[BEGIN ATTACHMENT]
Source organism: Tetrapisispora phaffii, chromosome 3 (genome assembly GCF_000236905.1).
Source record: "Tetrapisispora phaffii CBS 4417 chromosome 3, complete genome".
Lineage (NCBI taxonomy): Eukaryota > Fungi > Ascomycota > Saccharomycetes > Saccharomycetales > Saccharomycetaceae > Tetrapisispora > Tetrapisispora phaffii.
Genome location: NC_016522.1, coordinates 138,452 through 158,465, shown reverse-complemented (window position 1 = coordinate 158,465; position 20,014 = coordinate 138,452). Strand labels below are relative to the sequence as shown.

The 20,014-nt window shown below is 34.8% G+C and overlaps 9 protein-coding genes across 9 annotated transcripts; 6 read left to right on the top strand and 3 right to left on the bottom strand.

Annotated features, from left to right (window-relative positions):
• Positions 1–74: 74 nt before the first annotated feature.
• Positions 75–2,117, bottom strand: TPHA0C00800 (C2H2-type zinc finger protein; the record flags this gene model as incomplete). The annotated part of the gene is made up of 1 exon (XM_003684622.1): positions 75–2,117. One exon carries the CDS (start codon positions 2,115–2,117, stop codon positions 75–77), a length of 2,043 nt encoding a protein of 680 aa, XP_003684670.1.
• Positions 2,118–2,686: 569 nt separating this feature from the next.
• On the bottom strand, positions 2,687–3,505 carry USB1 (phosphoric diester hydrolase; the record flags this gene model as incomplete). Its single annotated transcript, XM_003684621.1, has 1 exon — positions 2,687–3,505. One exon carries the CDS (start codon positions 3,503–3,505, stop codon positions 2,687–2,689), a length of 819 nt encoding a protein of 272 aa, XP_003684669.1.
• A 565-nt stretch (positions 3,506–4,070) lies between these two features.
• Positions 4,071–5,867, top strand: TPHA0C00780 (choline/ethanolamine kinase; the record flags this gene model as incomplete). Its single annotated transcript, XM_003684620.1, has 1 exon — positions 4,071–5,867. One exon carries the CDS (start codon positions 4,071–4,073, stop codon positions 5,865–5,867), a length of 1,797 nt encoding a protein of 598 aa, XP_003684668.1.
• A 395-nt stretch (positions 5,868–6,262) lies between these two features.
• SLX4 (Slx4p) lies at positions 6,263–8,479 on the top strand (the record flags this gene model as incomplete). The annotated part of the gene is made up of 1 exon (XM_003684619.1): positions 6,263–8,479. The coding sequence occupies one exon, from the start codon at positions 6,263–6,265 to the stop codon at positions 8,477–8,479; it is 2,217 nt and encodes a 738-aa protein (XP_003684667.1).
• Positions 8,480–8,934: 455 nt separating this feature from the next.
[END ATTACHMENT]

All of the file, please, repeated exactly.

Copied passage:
Source organism: Tetrapisispora phaffii, chromosome 3 (genome assembly GCF_000236905.1).
Source record: "Tetrapisispora phaffii CBS 4417 chromosome 3, complete genome".
Lineage (NCBI taxonomy): Eukaryota > Fungi > Ascomycota > Saccharomycetes > Saccharomycetales > Saccharomycetaceae > Tetrapisispora > Tetrapisispora phaffii.
Genome location: NC_016522.1, coordinates 138,452 through 158,465, shown reverse-complemented (window position 1 = coordinate 158,465; position 20,014 = coordinate 138,452). Strand labels below are relative to the sequence as shown.

The 20,014-nt window shown below is 34.8% G+C and overlaps 9 protein-coding genes across 9 annotated transcripts; 6 read left to right on the top strand and 3 right to left on the bottom strand.

Annotated features, from left to right (window-relative positions):
• Positions 1–74: 74 nt before the first annotated feature.
• Positions 75–2,117, bottom strand: TPHA0C00800 (C2H2-type zinc finger protein; the record flags this gene model as incomplete). The annotated part of the gene is made up of 1 exon (XM_003684622.1): positions 75–2,117. One exon carries the CDS (start codon positions 2,115–2,117, stop codon positions 75–77), a length of 2,043 nt encoding a protein of 680 aa, XP_003684670.1.
• Positions 2,118–2,686: 569 nt separating this feature from the next.
• On the bottom strand, positions 2,687–3,505 carry USB1 (phosphoric diester hydrolase; the record flags this gene model as incomplete). Its single annotated transcript, XM_003684621.1, has 1 exon — positions 2,687–3,505. One exon carries the CDS (start codon positions 3,503–3,505, stop codon positions 2,687–2,689), a length of 819 nt encoding a protein of 272 aa, XP_003684669.1.
• A 565-nt stretch (positions 3,506–4,070) lies between these two features.
• Positions 4,071–5,867, top strand: TPHA0C00780 (choline/ethanolamine kinase; the record flags this gene model as incomplete). Its single annotated transcript, XM_003684620.1, has 1 exon — positions 4,071–5,867. One exon carries the CDS (start codon positions 4,071–4,073, stop codon positions 5,865–5,867), a length of 1,797 nt encoding a protein of 598 aa, XP_003684668.1.
• A 395-nt stretch (positions 5,868–6,262) lies between these two features.
• SLX4 (Slx4p) lies at positions 6,263–8,479 on the top strand (the record flags this gene model as incomplete). The annotated part of the gene is made up of 1 exon (XM_003684619.1): positions 6,263–8,479. The coding sequence occupies one exon, from the start codon at positions 6,263–6,265 to the stop codon at positions 8,477–8,479; it is 2,217 nt and encodes a 738-aa protein (XP_003684667.1).
• Positions 8,480–8,934: 455 nt separating this feature from the next.